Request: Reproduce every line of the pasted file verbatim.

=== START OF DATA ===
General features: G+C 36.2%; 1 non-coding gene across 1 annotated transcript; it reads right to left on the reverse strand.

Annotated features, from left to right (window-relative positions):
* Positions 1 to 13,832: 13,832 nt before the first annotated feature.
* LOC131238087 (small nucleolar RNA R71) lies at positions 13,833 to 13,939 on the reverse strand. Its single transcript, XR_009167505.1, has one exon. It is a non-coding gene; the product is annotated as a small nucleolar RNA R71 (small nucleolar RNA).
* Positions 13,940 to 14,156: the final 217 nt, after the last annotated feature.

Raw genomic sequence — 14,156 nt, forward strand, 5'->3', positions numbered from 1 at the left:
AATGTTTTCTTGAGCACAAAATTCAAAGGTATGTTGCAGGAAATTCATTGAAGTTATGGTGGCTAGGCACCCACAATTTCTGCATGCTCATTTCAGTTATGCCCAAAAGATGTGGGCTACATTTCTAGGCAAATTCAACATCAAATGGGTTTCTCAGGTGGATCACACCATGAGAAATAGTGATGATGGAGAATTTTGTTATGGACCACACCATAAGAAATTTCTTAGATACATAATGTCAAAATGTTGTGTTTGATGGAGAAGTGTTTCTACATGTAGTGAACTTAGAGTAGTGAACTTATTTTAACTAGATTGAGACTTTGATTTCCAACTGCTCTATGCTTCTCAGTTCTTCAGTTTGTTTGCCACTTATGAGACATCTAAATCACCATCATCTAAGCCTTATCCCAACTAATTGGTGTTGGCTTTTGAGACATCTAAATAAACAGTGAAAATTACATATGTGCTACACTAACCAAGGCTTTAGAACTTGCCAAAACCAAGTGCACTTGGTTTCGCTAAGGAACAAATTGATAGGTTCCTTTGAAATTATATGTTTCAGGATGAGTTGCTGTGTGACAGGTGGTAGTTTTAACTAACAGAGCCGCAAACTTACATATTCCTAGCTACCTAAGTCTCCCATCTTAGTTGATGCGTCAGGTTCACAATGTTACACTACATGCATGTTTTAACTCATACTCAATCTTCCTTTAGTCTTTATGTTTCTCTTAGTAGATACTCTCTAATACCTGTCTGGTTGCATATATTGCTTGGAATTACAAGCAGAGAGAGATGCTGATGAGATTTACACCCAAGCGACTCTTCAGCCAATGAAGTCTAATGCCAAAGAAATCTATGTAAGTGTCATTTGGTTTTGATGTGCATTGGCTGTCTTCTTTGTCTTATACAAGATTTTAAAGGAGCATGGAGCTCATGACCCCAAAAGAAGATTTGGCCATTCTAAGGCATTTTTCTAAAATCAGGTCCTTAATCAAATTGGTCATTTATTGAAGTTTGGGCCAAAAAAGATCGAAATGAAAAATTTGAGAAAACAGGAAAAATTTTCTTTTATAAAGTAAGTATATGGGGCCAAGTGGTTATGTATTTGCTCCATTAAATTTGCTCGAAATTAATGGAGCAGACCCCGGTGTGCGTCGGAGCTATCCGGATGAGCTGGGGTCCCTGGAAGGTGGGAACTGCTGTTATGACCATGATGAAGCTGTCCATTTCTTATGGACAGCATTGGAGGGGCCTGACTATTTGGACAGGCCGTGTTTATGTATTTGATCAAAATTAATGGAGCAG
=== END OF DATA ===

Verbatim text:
General features: G+C 36.2%; 1 non-coding gene across 1 annotated transcript; it reads right to left on the reverse strand.

Annotated features, from left to right (window-relative positions):
* Positions 1 to 13,832: 13,832 nt before the first annotated feature.
* LOC131238087 (small nucleolar RNA R71) lies at positions 13,833 to 13,939 on the reverse strand. Its single transcript, XR_009167505.1, has one exon. It is a non-coding gene; the product is annotated as a small nucleolar RNA R71 (small nucleolar RNA).
* Positions 13,940 to 14,156: the final 217 nt, after the last annotated feature.

Raw genomic sequence — 14,156 nt, forward strand, 5'->3', positions numbered from 1 at the left:
AATGTTTTCTTGAGCACAAAATTCAAAGGTATGTTGCAGGAAATTCATTGAAGTTATGGTGGCTAGGCACCCACAATTTCTGCATGCTCATTTCAGTTATGCCCAAAAGATGTGGGCTACATTTCTAGGCAAATTCAACATCAAATGGGTTTCTCAGGTGGATCACACCATGAGAAATAGTGATGATGGAGAATTTTGTTATGGACCACACCATAAGAAATTTCTTAGATACATAATGTCAAAATGTTGTGTTTGATGGAGAAGTGTTTCTACATGTAGTGAACTTAGAGTAGTGAACTTATTTTAACTAGATTGAGACTTTGATTTCCAACTGCTCTATGCTTCTCAGTTCTTCAGTTTGTTTGCCACTTATGAGACATCTAAATCACCATCATCTAAGCCTTATCCCAACTAATTGGTGTTGGCTTTTGAGACATCTAAATAAACAGTGAAAATTACATATGTGCTACACTAACCAAGGCTTTAGAACTTGCCAAAACCAAGTGCACTTGGTTTCGCTAAGGAACAAATTGATAGGTTCCTTTGAAATTATATGTTTCAGGATGAGTTGCTGTGTGACAGGTGGTAGTTTTAACTAACAGAGCCGCAAACTTACATATTCCTAGCTACCTAAGTCTCCCATCTTAGTTGATGCGTCAGGTTCACAATGTTACACTACATGCATGTTTTAACTCATACTCAATCTTCCTTTAGTCTTTATGTTTCTCTTAGTAGATACTCTCTAATACCTGTCTGGTTGCATATATTGCTTGGAATTACAAGCAGAGAGAGATGCTGATGAGATTTACACCCAAGCGACTCTTCAGCCAATGAAGTCTAATGCCAAAGAAATCTATGTAAGTGTCATTTGGTTTTGATGTGCATTGGCTGTCTTCTTTGTCTTATACAAGATTTTAAAGGAGCATGGAGCTCATGACCCCAAAAGAAGATTTGGCCATTCTAAGGCATTTTTCTAAAATCAGGTCCTTAATCAAATTGGTCATTTATTGAAGTTTGGGCCAAAAAAGATCGAAATGAAAAATTTGAGAAAACAGGAAAAATTTTCTTTTATAAAGTAAGTATATGGGGCCAAGTGGTTATGTATTTGCTCCATTAAATTTGCTCGAAATTAATGGAGCAGACCCCGGTGTGCGTCGGAGCTATCCGGATGAGCTGGGGTCCCTGGAAGGTGGGAACTGCTGTTATGACCATGATGAAGCTGTCCATTTCTTATGGACAGCATTGGAGGGGCCTGACTATTTGGACAGGCCGTGTTTATGTATTTGATCAAAATTAATGGAGCAG